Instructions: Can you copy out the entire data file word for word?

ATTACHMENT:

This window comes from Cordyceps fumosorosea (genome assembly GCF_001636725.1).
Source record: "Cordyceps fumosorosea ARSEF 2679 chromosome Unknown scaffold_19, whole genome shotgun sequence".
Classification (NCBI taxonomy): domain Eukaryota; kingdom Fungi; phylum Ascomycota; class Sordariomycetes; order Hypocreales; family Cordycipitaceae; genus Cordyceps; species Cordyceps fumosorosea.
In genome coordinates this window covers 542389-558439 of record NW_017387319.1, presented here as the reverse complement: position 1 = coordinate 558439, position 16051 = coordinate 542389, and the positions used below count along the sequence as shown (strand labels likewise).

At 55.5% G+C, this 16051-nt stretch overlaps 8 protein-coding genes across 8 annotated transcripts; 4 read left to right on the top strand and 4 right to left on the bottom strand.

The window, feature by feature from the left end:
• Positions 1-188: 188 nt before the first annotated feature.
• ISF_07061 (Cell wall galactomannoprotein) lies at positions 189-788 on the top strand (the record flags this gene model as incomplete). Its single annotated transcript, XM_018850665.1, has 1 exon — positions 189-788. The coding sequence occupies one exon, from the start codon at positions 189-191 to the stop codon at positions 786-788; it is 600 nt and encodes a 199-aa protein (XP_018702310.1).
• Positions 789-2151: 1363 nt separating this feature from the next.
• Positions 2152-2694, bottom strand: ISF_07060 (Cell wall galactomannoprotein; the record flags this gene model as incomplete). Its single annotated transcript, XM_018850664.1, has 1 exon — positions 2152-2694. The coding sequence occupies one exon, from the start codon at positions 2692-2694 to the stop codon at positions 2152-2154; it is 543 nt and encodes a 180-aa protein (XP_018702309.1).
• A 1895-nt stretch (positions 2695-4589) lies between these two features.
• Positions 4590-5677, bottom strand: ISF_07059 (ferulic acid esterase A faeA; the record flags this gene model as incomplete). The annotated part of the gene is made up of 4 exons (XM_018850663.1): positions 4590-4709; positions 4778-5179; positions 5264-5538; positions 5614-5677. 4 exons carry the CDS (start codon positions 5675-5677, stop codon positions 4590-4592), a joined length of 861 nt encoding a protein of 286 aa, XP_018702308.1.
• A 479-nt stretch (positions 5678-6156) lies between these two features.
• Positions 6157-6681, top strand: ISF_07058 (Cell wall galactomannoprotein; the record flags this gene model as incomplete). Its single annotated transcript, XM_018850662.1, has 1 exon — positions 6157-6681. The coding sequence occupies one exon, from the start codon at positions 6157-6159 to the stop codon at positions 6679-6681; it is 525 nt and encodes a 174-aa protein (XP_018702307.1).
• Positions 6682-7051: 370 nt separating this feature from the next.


This window comes from Cordyceps fumosorosea (genome assembly GCF_001636725.1).
Source record: "Cordyceps fumosorosea ARSEF 2679 chromosome Unknown scaffold_19, whole genome shotgun sequence".
Classification (NCBI taxonomy): domain Eukaryota; kingdom Fungi; phylum Ascomycota; class Sordariomycetes; order Hypocreales; family Cordycipitaceae; genus Cordyceps; species Cordyceps fumosorosea.
In genome coordinates this window covers 542389-558439 of record NW_017387319.1, presented here as the reverse complement: position 1 = coordinate 558439, position 16051 = coordinate 542389, and the positions used below count along the sequence as shown (strand labels likewise).

At 55.5% G+C, this 16051-nt stretch overlaps 8 protein-coding genes across 8 annotated transcripts; 4 read left to right on the top strand and 4 right to left on the bottom strand.

The window, feature by feature from the left end:
• Positions 1-188: 188 nt before the first annotated feature.
• ISF_07061 (Cell wall galactomannoprotein) lies at positions 189-788 on the top strand (the record flags this gene model as incomplete). Its single annotated transcript, XM_018850665.1, has 1 exon — positions 189-788. The coding sequence occupies one exon, from the start codon at positions 189-191 to the stop codon at positions 786-788; it is 600 nt and encodes a 199-aa protein (XP_018702310.1).
• Positions 789-2151: 1363 nt separating this feature from the next.
• Positions 2152-2694, bottom strand: ISF_07060 (Cell wall galactomannoprotein; the record flags this gene model as incomplete). Its single annotated transcript, XM_018850664.1, has 1 exon — positions 2152-2694. The coding sequence occupies one exon, from the start codon at positions 2692-2694 to the stop codon at positions 2152-2154; it is 543 nt and encodes a 180-aa protein (XP_018702309.1).
• A 1895-nt stretch (positions 2695-4589) lies between these two features.
• Positions 4590-5677, bottom strand: ISF_07059 (ferulic acid esterase A faeA; the record flags this gene model as incomplete). The annotated part of the gene is made up of 4 exons (XM_018850663.1): positions 4590-4709; positions 4778-5179; positions 5264-5538; positions 5614-5677. 4 exons carry the CDS (start codon positions 5675-5677, stop codon positions 4590-4592), a joined length of 861 nt encoding a protein of 286 aa, XP_018702308.1.
• A 479-nt stretch (positions 5678-6156) lies between these two features.
• Positions 6157-6681, top strand: ISF_07058 (Cell wall galactomannoprotein; the record flags this gene model as incomplete). Its single annotated transcript, XM_018850662.1, has 1 exon — positions 6157-6681. The coding sequence occupies one exon, from the start codon at positions 6157-6159 to the stop codon at positions 6679-6681; it is 525 nt and encodes a 174-aa protein (XP_018702307.1).
• Positions 6682-7051: 370 nt separating this feature from the next.